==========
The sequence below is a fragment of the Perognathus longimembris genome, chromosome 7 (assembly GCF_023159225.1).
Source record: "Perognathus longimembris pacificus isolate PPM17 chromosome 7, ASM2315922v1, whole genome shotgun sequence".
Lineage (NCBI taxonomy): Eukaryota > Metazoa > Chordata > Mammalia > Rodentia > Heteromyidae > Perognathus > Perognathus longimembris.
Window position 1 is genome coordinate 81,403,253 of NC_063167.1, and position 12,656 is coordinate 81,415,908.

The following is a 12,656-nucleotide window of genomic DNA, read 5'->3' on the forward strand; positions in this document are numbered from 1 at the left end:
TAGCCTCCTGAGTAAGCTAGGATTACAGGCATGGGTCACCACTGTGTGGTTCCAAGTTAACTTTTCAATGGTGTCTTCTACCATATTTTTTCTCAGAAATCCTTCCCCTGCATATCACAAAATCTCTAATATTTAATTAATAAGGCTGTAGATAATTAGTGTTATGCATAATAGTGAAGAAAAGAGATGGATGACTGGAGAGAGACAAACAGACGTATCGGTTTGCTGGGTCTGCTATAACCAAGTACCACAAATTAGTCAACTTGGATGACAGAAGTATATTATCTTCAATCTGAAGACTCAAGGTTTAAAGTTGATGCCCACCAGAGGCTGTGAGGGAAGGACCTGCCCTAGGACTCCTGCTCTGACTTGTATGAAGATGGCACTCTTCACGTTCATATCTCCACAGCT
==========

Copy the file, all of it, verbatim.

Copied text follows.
The sequence below is a fragment of the Perognathus longimembris genome, chromosome 7 (assembly GCF_023159225.1).
Source record: "Perognathus longimembris pacificus isolate PPM17 chromosome 7, ASM2315922v1, whole genome shotgun sequence".
Lineage (NCBI taxonomy): Eukaryota > Metazoa > Chordata > Mammalia > Rodentia > Heteromyidae > Perognathus > Perognathus longimembris.
Window position 1 is genome coordinate 81,403,253 of NC_063167.1, and position 12,656 is coordinate 81,415,908.

The following is a 12,656-nucleotide window of genomic DNA, read 5'->3' on the forward strand; positions in this document are numbered from 1 at the left end:
TAGCCTCCTGAGTAAGCTAGGATTACAGGCATGGGTCACCACTGTGTGGTTCCAAGTTAACTTTTCAATGGTGTCTTCTACCATATTTTTTCTCAGAAATCCTTCCCCTGCATATCACAAAATCTCTAATATTTAATTAATAAGGCTGTAGATAATTAGTGTTATGCATAATAGTGAAGAAAAGAGATGGATGACTGGAGAGAGACAAACAGACGTATCGGTTTGCTGGGTCTGCTATAACCAAGTACCACAAATTAGTCAACTTGGATGACAGAAGTATATTATCTTCAATCTGAAGACTCAAGGTTTAAAGTTGATGCCCACCAGAGGCTGTGAGGGAAGGACCTGCCCTAGGACTCCTGCTCTGACTTGTATGAAGATGGCACTCTTCACGTTCATATCTCCACAGCT